Agreement on Agriculture AoA

© Salvatore di Nolfi/Keystone
The Agreement on Agriculture entered into force in 1995. It aims to improve market access for agricultural goods and to reduce domestic as well as export subsidies. The overarching aim of expanding trade in agricultural goods is biased towards export-oriented agriculture.

The AoA demonstrates that the North is not prepared to recognise the specific needs and problems of agriculture in the South. As a result, the Agreement pays little heed to the crucial economic and social role that the agricultural sector plays in a country’s development.

The entry into force of the AoA has hugely reduced countries of the South’s policy space in determining their own agricultural policies, yet many of the promised advantages have not come to fruition. This is primarily because industrial countries continue to successfully avoid reducing their massive agricultural subsidies in any substantial way. These enable them to sell their surplus products on the global market at dumping prices – to the detriment of the South.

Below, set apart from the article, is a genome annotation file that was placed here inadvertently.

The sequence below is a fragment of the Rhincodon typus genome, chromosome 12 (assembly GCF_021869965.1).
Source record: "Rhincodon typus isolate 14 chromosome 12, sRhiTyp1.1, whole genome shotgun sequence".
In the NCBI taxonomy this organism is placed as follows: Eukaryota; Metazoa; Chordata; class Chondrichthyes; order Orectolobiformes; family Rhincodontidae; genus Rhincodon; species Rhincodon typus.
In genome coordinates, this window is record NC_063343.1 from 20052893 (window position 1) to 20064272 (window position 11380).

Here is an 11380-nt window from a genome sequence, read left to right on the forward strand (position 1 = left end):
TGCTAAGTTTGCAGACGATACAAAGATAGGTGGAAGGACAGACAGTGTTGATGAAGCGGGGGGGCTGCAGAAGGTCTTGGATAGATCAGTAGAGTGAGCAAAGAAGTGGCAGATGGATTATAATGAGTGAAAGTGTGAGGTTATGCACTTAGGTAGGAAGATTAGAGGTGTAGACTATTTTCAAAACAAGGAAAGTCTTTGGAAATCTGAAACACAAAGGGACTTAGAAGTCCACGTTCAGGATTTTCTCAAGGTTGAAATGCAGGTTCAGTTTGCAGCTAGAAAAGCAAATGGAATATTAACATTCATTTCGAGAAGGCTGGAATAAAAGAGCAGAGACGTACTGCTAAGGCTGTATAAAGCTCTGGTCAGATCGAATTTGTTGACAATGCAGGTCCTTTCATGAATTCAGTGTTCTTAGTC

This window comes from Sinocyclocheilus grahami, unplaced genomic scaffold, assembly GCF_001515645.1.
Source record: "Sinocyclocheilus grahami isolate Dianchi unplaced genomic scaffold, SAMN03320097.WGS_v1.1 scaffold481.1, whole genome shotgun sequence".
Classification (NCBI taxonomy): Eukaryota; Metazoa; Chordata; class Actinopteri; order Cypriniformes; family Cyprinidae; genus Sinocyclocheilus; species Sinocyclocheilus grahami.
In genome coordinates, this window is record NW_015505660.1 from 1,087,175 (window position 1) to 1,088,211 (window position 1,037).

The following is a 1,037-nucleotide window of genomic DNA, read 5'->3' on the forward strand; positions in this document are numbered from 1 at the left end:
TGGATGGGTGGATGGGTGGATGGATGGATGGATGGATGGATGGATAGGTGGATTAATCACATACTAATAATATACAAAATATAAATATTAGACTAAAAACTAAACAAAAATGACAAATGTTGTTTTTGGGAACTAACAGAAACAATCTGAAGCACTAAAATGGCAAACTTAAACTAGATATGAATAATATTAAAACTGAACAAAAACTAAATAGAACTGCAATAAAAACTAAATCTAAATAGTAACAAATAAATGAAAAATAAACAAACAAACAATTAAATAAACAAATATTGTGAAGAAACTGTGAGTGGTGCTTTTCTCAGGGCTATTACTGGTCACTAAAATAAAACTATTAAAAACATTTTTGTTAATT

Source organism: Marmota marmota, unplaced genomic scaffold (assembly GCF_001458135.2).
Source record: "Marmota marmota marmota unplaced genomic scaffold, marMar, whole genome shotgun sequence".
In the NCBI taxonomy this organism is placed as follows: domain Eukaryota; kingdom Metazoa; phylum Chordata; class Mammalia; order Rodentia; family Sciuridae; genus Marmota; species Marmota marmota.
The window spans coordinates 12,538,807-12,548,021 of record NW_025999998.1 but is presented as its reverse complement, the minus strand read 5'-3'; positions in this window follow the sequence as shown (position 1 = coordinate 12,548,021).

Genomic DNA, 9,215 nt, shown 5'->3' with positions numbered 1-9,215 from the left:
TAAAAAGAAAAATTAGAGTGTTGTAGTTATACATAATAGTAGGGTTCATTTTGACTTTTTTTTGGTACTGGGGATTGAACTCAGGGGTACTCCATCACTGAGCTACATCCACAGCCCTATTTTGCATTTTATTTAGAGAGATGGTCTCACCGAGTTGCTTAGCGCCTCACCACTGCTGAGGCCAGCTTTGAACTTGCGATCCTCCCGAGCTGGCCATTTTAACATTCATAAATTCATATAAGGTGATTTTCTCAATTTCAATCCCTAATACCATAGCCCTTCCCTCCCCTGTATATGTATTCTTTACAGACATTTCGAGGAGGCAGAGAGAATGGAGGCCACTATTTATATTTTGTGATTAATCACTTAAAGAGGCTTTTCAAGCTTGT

Public Eye is calling for a fundamental re-orientation of the rules governing global agricultural trade. The rules need to give individual states the urgently needed policy space and particularly should revolve around the internationally recognised right to food and importance of small-scale farming in the South.